After the section 366.26 hearing, the juvenile court found the minors adoptable and terminated parental rights.
I **IIThe Juvenile Court Failed to Obtain Sufficient Information to Comply with the ICWA
Appellant contends the juvenile court erred by failing to ensure compliance with the notice provisions of the ICWA. We agree that the notice provided was insufficient.
In 1978, Congress passed the ICWA, which is designed “to promote the stability and security of Indian tribes and families by establishing minimum standards for removal of Indian children from their families and placement of such children ‘in ․ homes which will reflect the unique values of Indian culture․’ ” (In re Levi U. (2000) 78 Cal.App.4th 191, 195; 92 Cal.Rptr.2d 648 25 U.S.C. § 1902; Mississippi Choctaw v. Holyfield (1989) 490 U.S. 30, 109 S.Ct. 1597, 104 L.Ed.2d 29.)
Among the procedural safeguards included in the ICWA is a provision for notice, which states in part: “In any involuntary proceeding in a State court, where the court knows or has reason to know that an Indian child is involved, the party seeking the foster care placement of, or termination of parental rights to, an Indian child shall notify the parent or Indian custodian and the Indian child's tribe, by registered mail with return receipt requested, of the pending proceedings and of their right of intervention.” (25 U.S.C. § 1912(a).)
In addition, ICWA notice must include the following information, if known: the name of the child; the child's birth date and birthplace; the name of the tribe in which the child is enrolled or may be eligible for enrollment; names of the child's mother, father, grandparents and great grandparents or Indian custodians, including maiden, married and former names or aliases, as well as their birth dates, places of birth and death, tribal enrollment numbers, and current and former addresses; and a copy of the petition. (25 C.F.R. § 23.11(a) & (d) (2003); 25 U.S.C. § 1952.)
“Determination of tribal membership or eligibility for membership is made exclusively by the tribe.” (Cal. Rules of Court, rule 1439(g).) 4 The Indian status of a child need not be certain or conclusive to trigger the ICWA's notice requirements. (In re Desiree F. (2000) 83 Cal.App.4th 460, 471, 99 Cal.Rptr.2d 688.) In the present matter, under a section entitled “INDIAN CHILD WELFARE ACT STATUS,” the social worker's report stated: “Notices have been sent. SEE NOTICES.” The record contains notices to the BIA and the three federally recognized Cherokee tribes on form “SOC 319.” There are no other ICWA notices in the record.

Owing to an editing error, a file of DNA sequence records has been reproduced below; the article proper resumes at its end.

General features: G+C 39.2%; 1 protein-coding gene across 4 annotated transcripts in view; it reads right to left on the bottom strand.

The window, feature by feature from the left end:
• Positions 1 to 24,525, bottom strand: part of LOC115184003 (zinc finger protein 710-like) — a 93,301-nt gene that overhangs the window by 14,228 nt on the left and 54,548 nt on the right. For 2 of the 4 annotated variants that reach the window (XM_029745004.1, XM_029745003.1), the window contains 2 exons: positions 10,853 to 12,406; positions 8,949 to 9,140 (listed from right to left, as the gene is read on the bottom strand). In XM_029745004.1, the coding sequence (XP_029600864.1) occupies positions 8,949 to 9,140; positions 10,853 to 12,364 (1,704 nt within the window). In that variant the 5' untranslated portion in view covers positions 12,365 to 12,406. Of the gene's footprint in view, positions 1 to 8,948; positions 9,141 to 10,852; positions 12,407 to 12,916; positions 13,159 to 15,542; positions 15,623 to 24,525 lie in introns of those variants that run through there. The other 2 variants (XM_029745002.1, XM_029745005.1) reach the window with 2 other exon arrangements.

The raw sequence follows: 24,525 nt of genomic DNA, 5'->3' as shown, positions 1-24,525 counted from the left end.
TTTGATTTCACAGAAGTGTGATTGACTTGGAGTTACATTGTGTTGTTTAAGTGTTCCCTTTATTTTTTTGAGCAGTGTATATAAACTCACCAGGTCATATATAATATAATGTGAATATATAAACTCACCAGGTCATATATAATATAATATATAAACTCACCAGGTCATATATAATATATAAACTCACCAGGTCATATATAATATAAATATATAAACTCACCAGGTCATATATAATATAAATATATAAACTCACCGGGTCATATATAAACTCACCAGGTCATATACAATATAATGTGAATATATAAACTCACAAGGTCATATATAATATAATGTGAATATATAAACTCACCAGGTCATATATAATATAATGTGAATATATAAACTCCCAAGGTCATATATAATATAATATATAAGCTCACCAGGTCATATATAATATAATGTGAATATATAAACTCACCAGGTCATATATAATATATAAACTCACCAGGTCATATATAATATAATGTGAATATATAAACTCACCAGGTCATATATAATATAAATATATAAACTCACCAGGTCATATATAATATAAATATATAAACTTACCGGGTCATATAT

Although the notice forms included notification of the pendency of the proceedings and an advisement of the right to intervene, they provided scant information to assist the BIA and the tribes in making a determination as to whether the minors were Indian children. In fact, other than the names, birth dates, and birthplaces of the minors and their parents, no information was provided to assist the tribes in making this determination.
We are cognizant that appellant informed the juvenile court she did not have information going “back to 1900 with names, birth dates, and birth places of ancestors.” However, the notices failed to include information already known to the social worker, such as appellant's married name, the parents' current addresses, the names of the minors' grandparents, and that the claimed tribal affiliation was Cherokee. All of this information was contained in the social worker's dispositional report.